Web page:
What’s the protocol when a car’s pedal assembly collapses twice in a day when you put it through your standard emergency brake tests?

That was the question I was being asked late on a Friday evening, and I have to confess that I had no idea what the answer was.

Our tester, Lewis Kingston, was fine. I expected at least a hint of fluster in his voice - but apparently not. Ever the pro, he simply relayed what had happened as he drove the Suzuki Celerio at our test venue, how he’d slowed the car down at our test track and how he’d documented all of the failures in as much detail as he could.

So, to Suzuki. One failure could be put down as an error, but two identical problems clearly pointed to something more worrying. Now the situation was a matter of public safety.

It was the launch weekend for the car, complete with massive dealer test drive events and national media campaigns costing hundreds of thousands of pounds. But Suzuki dealt with the issue professionally, cancelling all drives and staying in contact every few hours over the weekend as they hurried to identify the problem.

That they did all that and instigated a fix in a matter of weeks was remarkable. That Steve Cropley was sitting beside me in the office suggesting that it was now a matter of importance that we cast aside concerns and demonstrate our faith in Suzuki's expertise by running a long-termer was inspired.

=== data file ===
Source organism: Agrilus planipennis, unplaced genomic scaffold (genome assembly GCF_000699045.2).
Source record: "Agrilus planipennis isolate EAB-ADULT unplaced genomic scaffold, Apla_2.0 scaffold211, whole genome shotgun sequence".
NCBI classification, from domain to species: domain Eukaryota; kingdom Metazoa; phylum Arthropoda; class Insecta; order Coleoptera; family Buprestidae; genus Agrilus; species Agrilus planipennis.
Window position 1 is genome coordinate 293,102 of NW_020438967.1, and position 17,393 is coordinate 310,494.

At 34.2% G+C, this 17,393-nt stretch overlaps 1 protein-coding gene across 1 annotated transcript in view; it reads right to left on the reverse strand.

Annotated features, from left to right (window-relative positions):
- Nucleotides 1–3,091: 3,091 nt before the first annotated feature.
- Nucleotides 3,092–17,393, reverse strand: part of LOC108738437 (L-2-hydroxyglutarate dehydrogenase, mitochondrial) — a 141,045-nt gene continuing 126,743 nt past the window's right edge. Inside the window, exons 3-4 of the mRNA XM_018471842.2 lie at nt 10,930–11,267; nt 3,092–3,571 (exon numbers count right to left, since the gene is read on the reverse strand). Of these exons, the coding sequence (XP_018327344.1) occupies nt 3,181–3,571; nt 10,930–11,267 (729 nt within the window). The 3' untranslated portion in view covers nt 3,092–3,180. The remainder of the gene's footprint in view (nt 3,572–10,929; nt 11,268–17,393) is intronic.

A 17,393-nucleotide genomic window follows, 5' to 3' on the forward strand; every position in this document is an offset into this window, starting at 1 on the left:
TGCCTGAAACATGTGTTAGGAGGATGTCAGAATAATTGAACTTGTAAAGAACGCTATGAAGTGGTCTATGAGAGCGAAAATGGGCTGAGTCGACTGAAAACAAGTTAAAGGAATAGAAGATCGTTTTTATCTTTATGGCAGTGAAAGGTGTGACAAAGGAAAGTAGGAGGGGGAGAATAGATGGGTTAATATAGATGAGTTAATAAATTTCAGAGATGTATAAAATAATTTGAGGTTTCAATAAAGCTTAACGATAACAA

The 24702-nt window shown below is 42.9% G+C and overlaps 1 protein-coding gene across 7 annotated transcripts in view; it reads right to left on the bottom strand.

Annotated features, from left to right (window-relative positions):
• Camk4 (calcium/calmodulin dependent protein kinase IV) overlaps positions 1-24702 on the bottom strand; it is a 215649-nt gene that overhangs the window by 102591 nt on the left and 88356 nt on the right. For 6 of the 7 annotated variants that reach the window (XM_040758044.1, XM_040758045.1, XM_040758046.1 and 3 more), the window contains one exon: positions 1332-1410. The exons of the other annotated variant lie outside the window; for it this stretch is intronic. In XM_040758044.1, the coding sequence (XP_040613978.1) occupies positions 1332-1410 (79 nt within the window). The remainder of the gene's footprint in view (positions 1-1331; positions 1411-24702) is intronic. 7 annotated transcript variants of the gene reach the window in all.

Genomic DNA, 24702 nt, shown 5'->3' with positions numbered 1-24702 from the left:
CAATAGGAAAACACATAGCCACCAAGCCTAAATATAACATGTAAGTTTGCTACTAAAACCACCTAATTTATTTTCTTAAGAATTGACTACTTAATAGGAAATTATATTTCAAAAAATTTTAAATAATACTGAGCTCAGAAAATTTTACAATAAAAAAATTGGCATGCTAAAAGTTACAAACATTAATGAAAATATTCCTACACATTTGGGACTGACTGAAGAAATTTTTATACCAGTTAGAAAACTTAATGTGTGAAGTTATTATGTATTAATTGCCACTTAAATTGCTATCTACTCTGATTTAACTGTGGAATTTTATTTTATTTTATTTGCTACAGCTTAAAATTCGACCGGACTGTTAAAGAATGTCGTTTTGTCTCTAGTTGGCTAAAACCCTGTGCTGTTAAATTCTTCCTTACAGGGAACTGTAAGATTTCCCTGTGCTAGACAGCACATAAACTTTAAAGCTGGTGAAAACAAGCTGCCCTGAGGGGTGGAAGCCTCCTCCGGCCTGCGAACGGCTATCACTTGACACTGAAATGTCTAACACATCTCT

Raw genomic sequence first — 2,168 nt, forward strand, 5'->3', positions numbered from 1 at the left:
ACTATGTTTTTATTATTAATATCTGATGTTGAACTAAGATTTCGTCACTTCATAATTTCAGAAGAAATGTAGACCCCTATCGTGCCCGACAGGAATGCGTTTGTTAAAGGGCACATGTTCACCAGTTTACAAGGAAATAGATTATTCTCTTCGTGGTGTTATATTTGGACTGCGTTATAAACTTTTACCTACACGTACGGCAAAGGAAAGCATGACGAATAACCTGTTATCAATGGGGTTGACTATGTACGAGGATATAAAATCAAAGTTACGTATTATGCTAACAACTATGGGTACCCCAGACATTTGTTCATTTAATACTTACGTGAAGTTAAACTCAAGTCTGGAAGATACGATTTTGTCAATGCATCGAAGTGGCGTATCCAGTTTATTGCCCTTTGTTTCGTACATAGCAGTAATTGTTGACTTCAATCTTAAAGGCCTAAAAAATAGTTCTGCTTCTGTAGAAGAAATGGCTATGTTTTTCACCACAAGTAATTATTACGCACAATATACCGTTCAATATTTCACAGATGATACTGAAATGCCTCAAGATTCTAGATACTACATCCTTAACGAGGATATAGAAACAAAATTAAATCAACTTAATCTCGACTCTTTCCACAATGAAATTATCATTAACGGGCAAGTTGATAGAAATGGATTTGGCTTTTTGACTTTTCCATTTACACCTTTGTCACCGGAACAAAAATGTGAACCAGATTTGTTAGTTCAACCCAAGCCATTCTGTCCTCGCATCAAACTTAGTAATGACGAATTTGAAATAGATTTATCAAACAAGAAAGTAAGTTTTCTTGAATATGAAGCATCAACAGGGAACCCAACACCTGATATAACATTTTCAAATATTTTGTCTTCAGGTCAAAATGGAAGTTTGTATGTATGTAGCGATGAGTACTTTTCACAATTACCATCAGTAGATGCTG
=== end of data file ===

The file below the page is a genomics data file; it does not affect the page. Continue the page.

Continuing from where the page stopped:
I say inspired not just because it demonstrated a faith in the industry we cover - and criticise as often as we praise - to overcome adversity, but because it gave us all a chance to try the remarkable Celerio in the course of real life.

Suzuki, of course, has a remarkable pedigree in small cars, and the Celerio is the result of all that know-how. Sure, it’s an unremarkable package to look at, but it is without peer in terms of cabin space and real-world economy. For an extended period I took to driving my family around in it, four up and very happy. It’s a useful distance wider than most rivals, powered by a motor with just enough poke and oh-so cheap to run – all in, it is one of the very best judged city cars, and usefully capable (if unexciting) on the open road, too.

It was carefree motoring at its best, and perhaps the most telling moment came when I swapped it for a McLaren for the weekend. I live a privileged life when it comes to cars, of course, but as I fired up the supercar there was a significant part of me that felt burdened by the weight of responsibility that the little Suzuki did away with.